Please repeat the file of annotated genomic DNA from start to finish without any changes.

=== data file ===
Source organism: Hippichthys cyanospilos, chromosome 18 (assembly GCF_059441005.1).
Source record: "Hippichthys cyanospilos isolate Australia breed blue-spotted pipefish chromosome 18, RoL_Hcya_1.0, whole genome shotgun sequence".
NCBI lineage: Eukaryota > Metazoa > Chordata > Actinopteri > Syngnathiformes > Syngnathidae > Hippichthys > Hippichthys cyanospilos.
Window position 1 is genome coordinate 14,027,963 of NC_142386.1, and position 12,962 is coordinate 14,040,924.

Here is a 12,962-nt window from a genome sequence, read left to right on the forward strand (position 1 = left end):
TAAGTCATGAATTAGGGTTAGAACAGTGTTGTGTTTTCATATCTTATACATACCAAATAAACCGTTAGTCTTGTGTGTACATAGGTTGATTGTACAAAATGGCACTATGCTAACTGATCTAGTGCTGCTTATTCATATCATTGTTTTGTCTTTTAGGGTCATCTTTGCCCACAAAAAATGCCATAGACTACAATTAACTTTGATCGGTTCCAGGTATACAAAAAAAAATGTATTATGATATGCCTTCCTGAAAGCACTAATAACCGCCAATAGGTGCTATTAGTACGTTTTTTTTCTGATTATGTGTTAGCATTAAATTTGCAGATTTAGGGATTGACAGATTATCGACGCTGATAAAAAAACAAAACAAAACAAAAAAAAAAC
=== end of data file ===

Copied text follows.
Source organism: Hippichthys cyanospilos, chromosome 18 (assembly GCF_059441005.1).
Source record: "Hippichthys cyanospilos isolate Australia breed blue-spotted pipefish chromosome 18, RoL_Hcya_1.0, whole genome shotgun sequence".
NCBI lineage: Eukaryota > Metazoa > Chordata > Actinopteri > Syngnathiformes > Syngnathidae > Hippichthys > Hippichthys cyanospilos.
Window position 1 is genome coordinate 14,027,963 of NC_142386.1, and position 12,962 is coordinate 14,040,924.

Here is a 12,962-nt window from a genome sequence, read left to right on the forward strand (position 1 = left end):
TAAGTCATGAATTAGGGTTAGAACAGTGTTGTGTTTTCATATCTTATACATACCAAATAAACCGTTAGTCTTGTGTGTACATAGGTTGATTGTACAAAATGGCACTATGCTAACTGATCTAGTGCTGCTTATTCATATCATTGTTTTGTCTTTTAGGGTCATCTTTGCCCACAAAAAATGCCATAGACTACAATTAACTTTGATCGGTTCCAGGTATACAAAAAAAAATGTATTATGATATGCCTTCCTGAAAGCACTAATAACCGCCAATAGGTGCTATTAGTACGTTTTTTTTCTGATTATGTGTTAGCATTAAATTTGCAGATTTAGGGATTGACAGATTATCGACGCTGATAAAAAAACAAAACAAAACAAAAAAAAAAC